The following evening, on October 5, 2015, L.H. received an email from Mr. Roberts which said, "Bring my stuff outside or get pic off pole." One of the explicit photos of L.H. was attached to the email. L.H. looked outside and saw that a piece of paper was folded and tucked into her front gate. L.H.’s gate, which is about twenty feet from her front door, opens onto the sidewalk of the residential street where she lives. The piece of paper was stuck in the gate in the same way that someone might place a "carry-out flyer," and was accessible to anyone walking by. L.H. retrieved the piece of paper, saw that it was an explicit photo of her, took it inside her house, tore it up before her children could see it, and then called the police. (This incident was the basis for the fourth unlawful-disclosure count.)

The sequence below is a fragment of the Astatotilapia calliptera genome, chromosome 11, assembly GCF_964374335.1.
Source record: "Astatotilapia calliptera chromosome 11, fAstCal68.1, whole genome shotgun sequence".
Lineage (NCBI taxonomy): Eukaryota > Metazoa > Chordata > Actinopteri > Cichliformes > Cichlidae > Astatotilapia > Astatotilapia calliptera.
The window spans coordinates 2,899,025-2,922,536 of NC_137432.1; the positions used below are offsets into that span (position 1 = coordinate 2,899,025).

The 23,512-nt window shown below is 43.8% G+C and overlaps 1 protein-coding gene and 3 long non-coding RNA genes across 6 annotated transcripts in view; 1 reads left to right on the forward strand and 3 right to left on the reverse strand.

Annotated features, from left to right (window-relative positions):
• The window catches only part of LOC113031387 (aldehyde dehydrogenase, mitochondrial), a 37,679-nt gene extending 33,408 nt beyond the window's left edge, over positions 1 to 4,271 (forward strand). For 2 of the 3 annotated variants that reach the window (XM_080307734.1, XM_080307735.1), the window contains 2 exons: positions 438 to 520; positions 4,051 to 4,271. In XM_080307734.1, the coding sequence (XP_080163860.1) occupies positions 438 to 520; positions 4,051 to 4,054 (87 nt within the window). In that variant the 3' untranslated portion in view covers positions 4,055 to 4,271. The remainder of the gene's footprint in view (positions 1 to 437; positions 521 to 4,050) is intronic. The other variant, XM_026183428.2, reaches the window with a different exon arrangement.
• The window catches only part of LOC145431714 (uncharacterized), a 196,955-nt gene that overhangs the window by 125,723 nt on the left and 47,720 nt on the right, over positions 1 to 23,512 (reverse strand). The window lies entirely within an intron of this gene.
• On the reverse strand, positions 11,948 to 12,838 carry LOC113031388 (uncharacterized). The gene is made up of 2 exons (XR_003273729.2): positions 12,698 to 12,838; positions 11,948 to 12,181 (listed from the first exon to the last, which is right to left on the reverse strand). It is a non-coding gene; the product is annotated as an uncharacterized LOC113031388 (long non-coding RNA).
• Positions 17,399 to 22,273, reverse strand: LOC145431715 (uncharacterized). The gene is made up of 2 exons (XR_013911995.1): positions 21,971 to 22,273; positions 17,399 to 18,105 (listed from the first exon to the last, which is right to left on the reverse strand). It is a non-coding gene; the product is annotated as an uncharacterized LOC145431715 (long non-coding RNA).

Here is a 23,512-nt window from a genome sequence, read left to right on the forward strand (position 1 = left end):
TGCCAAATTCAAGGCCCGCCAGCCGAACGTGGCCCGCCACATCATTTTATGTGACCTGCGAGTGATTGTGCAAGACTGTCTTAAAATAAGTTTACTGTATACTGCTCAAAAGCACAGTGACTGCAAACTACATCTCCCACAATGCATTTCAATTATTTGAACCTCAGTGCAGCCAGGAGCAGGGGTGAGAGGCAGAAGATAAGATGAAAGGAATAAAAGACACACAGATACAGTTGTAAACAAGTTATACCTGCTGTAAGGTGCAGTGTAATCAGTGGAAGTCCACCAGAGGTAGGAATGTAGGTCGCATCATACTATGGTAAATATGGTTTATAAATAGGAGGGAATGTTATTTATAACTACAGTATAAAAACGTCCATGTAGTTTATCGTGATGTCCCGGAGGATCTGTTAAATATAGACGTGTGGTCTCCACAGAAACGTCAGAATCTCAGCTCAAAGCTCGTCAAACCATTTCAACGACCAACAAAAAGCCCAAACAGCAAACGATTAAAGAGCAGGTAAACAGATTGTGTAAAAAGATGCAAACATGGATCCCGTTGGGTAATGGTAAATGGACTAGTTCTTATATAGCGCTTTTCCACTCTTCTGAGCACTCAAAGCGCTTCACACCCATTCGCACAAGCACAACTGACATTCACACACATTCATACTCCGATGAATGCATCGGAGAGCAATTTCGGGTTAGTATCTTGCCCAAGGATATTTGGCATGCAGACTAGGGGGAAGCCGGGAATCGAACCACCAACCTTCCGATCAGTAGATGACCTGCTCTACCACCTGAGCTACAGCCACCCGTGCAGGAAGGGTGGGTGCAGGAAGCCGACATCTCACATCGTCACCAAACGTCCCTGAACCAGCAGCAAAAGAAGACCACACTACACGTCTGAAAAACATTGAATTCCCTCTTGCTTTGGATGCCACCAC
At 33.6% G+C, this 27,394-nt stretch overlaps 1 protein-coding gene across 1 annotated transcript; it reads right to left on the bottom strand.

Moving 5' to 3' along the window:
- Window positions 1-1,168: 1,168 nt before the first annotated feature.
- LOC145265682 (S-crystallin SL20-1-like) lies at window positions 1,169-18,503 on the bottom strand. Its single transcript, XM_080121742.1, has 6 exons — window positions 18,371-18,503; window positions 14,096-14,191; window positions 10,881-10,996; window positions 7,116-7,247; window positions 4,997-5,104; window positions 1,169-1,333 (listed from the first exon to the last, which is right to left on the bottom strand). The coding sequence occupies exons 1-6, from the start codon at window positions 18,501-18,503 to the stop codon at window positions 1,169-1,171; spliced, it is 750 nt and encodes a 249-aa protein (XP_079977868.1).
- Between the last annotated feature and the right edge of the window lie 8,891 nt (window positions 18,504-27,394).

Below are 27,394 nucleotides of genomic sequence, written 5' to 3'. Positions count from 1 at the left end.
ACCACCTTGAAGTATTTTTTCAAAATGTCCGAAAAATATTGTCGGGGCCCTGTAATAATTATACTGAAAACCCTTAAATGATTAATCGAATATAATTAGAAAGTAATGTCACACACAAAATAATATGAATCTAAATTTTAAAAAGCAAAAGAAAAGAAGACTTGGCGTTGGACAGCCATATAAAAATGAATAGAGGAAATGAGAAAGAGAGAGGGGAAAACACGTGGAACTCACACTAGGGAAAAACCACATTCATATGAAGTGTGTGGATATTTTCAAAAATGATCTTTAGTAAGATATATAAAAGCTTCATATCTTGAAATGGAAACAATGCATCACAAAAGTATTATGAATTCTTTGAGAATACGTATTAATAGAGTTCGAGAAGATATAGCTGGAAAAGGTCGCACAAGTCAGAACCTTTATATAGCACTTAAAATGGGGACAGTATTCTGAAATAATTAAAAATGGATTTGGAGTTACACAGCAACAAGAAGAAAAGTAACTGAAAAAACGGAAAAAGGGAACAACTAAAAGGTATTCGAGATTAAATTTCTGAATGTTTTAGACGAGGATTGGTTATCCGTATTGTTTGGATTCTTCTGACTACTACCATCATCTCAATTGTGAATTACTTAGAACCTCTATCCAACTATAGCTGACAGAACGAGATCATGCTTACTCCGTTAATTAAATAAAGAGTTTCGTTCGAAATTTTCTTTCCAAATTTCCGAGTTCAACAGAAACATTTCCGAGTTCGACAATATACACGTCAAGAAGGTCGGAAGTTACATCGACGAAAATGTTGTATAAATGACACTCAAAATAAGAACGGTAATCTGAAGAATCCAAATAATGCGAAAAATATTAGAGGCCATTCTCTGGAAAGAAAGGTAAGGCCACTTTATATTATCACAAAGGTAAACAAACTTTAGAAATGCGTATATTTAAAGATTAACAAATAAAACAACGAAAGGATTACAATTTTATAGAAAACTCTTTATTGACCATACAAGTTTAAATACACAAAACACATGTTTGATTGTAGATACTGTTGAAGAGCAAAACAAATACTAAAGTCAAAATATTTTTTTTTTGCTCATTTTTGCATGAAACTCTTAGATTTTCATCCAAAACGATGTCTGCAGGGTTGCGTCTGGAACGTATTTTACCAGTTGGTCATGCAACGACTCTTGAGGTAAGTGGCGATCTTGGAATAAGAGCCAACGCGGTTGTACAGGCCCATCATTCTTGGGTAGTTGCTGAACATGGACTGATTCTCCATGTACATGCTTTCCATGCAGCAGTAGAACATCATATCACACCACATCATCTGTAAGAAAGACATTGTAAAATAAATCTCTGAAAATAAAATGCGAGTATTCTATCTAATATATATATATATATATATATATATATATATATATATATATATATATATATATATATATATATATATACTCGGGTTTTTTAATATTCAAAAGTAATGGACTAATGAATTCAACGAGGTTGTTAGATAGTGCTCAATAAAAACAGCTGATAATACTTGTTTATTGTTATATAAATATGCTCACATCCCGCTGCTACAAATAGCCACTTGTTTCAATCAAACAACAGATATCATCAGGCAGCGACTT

Two days later, on October 7, 2015, at around 8 a.m., L.H. was leaving her house to take her children to school when she noticed a white sheet of paper on the windshield of her car. L.H. told her children to go back into the house and then crossed the street to where her car was parked. After recognizing that the paper on the windshield was an explicit image of her, she took a photo of how the image was placed on her car and then removed the image and saved it. L.H. testified that she had last seen her car the preceding night and that she was not sure when the image had been placed on the windshield. A police officer who patrols L.H.’s neighborhood testified that traffic is "very heavy" on L.H.’s street during the morning commute from as early as 6 a.m. onward. (This incident was the basis for the fifth unlawful-disclosure count.)